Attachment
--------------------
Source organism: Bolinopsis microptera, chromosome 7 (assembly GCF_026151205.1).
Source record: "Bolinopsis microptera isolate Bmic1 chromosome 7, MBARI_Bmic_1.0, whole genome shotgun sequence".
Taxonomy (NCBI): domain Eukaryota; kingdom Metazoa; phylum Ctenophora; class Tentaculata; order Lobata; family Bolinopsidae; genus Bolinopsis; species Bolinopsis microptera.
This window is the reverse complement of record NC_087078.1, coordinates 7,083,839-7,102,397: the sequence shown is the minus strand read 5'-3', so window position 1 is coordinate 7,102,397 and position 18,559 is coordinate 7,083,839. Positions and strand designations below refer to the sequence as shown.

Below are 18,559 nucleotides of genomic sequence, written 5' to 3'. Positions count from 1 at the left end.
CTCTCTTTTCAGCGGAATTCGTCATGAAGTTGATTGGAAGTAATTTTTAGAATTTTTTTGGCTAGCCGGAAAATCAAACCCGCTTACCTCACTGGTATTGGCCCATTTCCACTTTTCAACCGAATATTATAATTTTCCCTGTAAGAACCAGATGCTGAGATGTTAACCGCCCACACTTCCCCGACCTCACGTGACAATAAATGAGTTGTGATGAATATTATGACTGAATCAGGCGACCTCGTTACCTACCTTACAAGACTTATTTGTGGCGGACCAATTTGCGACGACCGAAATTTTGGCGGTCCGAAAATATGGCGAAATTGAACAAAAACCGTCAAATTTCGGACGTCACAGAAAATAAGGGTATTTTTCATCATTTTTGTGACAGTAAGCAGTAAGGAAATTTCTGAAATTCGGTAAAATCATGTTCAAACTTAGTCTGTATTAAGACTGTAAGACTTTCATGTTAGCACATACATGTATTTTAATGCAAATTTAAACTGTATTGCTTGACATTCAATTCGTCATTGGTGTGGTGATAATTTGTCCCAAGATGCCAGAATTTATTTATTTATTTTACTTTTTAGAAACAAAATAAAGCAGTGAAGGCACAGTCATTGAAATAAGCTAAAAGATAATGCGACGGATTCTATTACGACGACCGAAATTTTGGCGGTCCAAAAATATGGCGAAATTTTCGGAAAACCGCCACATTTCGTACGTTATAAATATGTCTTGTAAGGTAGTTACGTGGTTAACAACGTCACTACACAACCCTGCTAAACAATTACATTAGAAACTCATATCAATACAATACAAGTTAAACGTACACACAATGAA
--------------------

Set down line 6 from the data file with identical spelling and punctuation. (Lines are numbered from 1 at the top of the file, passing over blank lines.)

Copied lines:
CTCTCTTTTCAGCGGAATTCGTCATGAAGTTGATTGGAAGTAATTTTTAGAATTTTTTTGGCTAGCCGGAAAATCAAACCCGCTTACCTCACTGGTATTGGCCCATTTCCACTTTTCAACCGAATATTATAATTTTCCCTGTAAGAACCAGATGCTGAGATGTTAACCGCCCACACTTCCCCGACCTCACGTGACAATAAATGAGTTGTGATGAATATTATGACTGAATCAGGCGACCTCGTTACCTACCTTACAAGACTTATTTGTGGCGGACCAATTTGCGACGACCGAAATTTTGGCGGTCCGAAAATATGGCGAAATTGAACAAAAACCGTCAAATTTCGGACGTCACAGAAAATAAGGGTATTTTTCATCATTTTTGTGACAGTAAGCAGTAAGGAAATTTCTGAAATTCGGTAAAATCATGTTCAAACTTAGTCTGTATTAAGACTGTAAGACTTTCATGTTAGCACATACATGTATTTTAATGCAAATTTAAACTGTATTGCTTGACATTCAATTCGTCATTGGTGTGGTGATAATTTGTCCCAAGATGCCAGAATTTATTTATTTATTTTACTTTTTAGAAACAAAATAAAGCAGTGAAGGCACAGTCATTGAAATAAGCTAAAAGATAATGCGACGGATTCTATTACGACGACCGAAATTTTGGCGGTCCAAAAATATGGCGAAATTTTCGGAAAACCGCCACATTTCGTACGTTATAAATATGTCTTGTAAGGTAGTTACGTGGTTAACAACGTCACTACACAACCCTGCTAAACAATTACATTAGAAACTCATATCAATACAATACAAGTTAAACGTACACACAATGAA